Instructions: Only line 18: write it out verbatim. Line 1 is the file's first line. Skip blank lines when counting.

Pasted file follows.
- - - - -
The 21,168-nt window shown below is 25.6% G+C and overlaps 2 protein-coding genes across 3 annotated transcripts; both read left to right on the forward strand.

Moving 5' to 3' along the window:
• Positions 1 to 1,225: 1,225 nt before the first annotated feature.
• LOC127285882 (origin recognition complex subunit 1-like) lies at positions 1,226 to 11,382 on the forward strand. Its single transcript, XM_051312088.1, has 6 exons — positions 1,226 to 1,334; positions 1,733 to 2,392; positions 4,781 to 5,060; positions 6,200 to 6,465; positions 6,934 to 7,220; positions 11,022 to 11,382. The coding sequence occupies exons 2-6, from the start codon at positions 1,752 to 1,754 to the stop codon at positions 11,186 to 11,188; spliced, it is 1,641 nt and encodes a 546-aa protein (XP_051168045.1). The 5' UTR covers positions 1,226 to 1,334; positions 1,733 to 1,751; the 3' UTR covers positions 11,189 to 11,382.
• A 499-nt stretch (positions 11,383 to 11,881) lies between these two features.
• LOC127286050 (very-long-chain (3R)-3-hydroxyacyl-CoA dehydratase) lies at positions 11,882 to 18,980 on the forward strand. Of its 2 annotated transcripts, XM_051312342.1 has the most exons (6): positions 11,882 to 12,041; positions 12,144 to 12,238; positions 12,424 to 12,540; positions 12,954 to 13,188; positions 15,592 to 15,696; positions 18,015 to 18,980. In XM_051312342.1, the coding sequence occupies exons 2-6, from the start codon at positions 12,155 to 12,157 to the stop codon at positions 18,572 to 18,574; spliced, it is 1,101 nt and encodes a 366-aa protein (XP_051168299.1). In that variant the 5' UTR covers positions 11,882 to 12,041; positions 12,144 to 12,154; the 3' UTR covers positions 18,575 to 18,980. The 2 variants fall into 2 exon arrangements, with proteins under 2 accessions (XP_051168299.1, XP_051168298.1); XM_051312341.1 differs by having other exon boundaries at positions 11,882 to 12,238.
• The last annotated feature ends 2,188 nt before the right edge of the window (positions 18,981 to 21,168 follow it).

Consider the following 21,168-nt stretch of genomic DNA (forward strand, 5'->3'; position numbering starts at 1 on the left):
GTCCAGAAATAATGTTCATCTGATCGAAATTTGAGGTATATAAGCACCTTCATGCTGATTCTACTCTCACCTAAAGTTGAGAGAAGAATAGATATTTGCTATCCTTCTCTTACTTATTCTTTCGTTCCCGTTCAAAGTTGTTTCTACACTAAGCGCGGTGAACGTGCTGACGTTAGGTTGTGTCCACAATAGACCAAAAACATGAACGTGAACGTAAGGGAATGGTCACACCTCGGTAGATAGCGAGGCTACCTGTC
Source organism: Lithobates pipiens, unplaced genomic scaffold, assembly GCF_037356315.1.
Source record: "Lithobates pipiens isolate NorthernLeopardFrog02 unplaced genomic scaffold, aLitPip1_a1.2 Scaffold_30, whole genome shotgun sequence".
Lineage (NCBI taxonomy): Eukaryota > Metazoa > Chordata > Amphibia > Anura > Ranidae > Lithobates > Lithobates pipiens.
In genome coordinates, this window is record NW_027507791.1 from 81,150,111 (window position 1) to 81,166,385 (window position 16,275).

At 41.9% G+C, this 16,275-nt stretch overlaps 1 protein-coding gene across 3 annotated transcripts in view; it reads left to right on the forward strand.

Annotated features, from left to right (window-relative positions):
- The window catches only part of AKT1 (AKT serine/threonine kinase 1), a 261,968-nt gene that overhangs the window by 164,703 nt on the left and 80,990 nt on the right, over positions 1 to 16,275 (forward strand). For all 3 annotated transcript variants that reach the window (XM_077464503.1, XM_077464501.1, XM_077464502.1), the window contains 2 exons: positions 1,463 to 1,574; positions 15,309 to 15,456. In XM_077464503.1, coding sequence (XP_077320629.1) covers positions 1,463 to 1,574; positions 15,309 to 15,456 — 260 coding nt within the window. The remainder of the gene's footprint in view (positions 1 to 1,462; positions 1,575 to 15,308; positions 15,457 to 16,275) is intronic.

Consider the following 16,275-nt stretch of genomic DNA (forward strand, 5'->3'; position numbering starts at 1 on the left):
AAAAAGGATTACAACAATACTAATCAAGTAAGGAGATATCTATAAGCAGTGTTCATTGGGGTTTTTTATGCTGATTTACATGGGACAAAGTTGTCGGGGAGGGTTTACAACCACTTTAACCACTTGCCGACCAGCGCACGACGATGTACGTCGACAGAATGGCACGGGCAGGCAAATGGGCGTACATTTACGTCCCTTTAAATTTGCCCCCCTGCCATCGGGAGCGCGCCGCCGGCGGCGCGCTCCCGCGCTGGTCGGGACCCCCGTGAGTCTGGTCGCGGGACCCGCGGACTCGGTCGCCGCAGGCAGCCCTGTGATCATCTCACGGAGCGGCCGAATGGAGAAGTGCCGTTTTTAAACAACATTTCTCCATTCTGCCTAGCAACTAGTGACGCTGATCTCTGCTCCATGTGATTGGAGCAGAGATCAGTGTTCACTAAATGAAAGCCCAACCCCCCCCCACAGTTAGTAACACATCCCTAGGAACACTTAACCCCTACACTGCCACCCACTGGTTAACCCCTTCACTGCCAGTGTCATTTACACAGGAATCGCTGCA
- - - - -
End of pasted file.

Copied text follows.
AAAAAGGATTACAACAATACTAATCAAGTAAGGAGATATCTATAAGCAGTGTTCATTGGGGTTTTTTATGCTGATTTACATGGGACAAAGTTGTCGGGGAGGGTTTACAACCACTTTAACCACTTGCCGACCAGCGCACGACGATGTACGTCGACAGAATGGCACGGGCAGGCAAATGGGCGTACATTTACGTCCCTTTAAATTTGCCCCCCTGCCATCGGGAGCGCGCCGCCGGCGGCGCGCTCCCGCGCTGGTCGGGACCCCCGTGAGTCTGGTCGCGGGACCCGCGGACTCGGTCGCCGCAGGCAGCCCTGTGATCATCTCACGGAGCGGCCGAATGGAGAAGTGCCGTTTTTAAACAACATTTCTCCATTCTGCCTAGCAACTAGTGACGCTGATCTCTGCTCCATGTGATTGGAGCAGAGATCAGTGTTCACTAAATGAAAGCCCAACCCCCCCCCACAGTTAGTAACACATCCCTAGGAACACTTAACCCCTACACTGCCACCCACTGGTTAACCCCTTCACTGCCAGTGTCATTTACACAGGAATCGCTGCA